Posts Tagged ‘George Henry Borrow’

Regency Personalities Series

In my attempts to provide us with the details of the Regency, today I continue with one of the many period notables.

Simon Wilkin
27 July 1790 –1862

Simon Wilkin was the second of the three children of William Wilkin Wilkin, a Norfolk gristmiller, and Cecilia Lucy Wilkin, daughter of William Jacomb of London. When his father died Wilkin moved to Norwich to live with his guardian, Joseph Kinghorn, who educated him. He was a close friend of John Curtis, William Kirby, John Burrell and William Spence who shared his interest in entomology.

Wilkin lost his inherited wealth in 1811 when the paper mill in which he was a partner failed, and in 1832 his guardian’s death was another financial disaster. Bankruptcy forced the sale of his insect collection to the Zoological Society of London. He was then able to establish a printing and publishing business in Norwich. He published the work of Harriet Martineau, Amelia Opie, George Borrow, and William Taylor. In 1825 he married Emma, daughter of John Culley of Costessey, and they had two daughters and a son and in 1834 they moved to London.

Wilkin compiled an edition of Sir Thomas Browne (1836) for which he researched Browne’s correspondence in the British Museum and Bodleian Library.

He was a Fellow of the Linnean Society, and a member of the Wernerian Society of Edinburgh

Read Full Post »

Regency Personalities Series
In my attempts to provide us with the details of the Regency, today I continue with one of the many period notables.

George Henry Borrow
July 5 1803 – July 26 1881


George Henry Borrow

Borrow was born at East Dereham. The son of Army recruiting officer Thomas Borrow and Ann. He was educated at the Royal High School of Edinburgh and Norwich Grammar School.

He studied law. In 1825, Borrow took his first major European journey, walking in France and Germany. He visited Russia, Portugal, Spain and Morocco, over the following years. After his marriage in 1840, he settled in Suffolk.

In 1815, he accompanied the regiment to Clonmel in Ireland. He attended the Protestant Academy, and learned to read Latin and Greek. He was introduced to the Irish language by a fellow student. After less than a year in Ireland, the regiment returned to Norwich.

Borrow’s precocious linguistic skills led him to become the protégé of William Taylor. In his first novel he lampooned Norwich society and his time with Taylor. The young Borrow earned the humiliation of having Norwich public subscription library burn his first publication.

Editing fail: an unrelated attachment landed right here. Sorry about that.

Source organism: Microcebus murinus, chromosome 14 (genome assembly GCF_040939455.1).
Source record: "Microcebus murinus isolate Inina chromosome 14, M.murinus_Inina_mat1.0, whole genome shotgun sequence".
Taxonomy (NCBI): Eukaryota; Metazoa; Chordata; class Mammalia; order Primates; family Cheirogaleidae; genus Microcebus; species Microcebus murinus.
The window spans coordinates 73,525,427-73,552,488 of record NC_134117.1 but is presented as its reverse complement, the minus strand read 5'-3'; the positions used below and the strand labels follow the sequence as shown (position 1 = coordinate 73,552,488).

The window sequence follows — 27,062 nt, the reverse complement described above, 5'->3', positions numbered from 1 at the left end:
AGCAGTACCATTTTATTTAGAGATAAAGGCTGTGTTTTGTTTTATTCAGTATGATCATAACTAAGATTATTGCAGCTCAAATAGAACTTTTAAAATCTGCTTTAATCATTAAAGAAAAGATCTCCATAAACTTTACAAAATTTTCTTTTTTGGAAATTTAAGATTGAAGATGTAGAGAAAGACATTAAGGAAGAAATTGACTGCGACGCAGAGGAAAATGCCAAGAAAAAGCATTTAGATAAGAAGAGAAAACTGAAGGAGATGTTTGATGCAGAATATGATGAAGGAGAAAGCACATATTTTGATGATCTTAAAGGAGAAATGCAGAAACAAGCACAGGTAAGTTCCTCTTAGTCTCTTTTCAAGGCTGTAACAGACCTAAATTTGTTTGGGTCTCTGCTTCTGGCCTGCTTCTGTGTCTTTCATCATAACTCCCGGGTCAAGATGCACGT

George Borrow was a linguist adept at acquiring new languages. He left Norwich to travel to Saint Petersburg in 1833. As an agent of the Bible Society, Borrow was charged with supervising a translation of the Bible into Manchu. As a traveller, he was overwhelmed by the beauty of Saint Petersburg. During his two-year sojourn in Russia, Borrow called upon writer Alexander Pushkin who was out on a social call.

Borrow had a lifelong empathy with nomadic people such as Gypsies. He was fascinated by gypsy music, dance and customs. He became so familiar with the Romany language as to publish a dictionary of it. Borrow returned to Norwich in 1835.

Such was Borrow’s success that later in 1835 he set off for Spain, again an agent of the Bible Society. Borrow claimed to have stayed in Spain for nearly five years.

In 1840 Borrow’s career with the Bible Society came to an end, and he married Mary Clarke, a widow with a grown-up daughter called Henrietta, and a small estate at Oulton Broad in Lowestoft, Suffolk. Borrow began to write his books. The Zincali (1841) was moderately successful, and The Bible in Spain (1843) was a huge success, making Borrow a celebrity overnight. Lavengro (1851) and The Romany Rye (1857) puzzled readers, who were not sure how much was fact and how much fiction.

The family moved to Great Yarmouth, in the 1850s, and London in the 1860s. Mary Borrow died in 1869, and in 1874 George returned to Lowestoft, where he was later joined by his stepdaughter Henrietta and her husband, who looked after him until his death on 26 July 1881 in Lowestoft.

Borrow was said to be a man of striking appearance and deeply original character. He failed to find critical acclaim in his lifetime


  • The Zincali (1841)
  • The Bible in Spain (1843)
  • Lavengro (1851)
  • The Romany Rye (1857)
  • Wild Wales (1862)
  • Romano Lavo-lil (1874)

Read Full Post »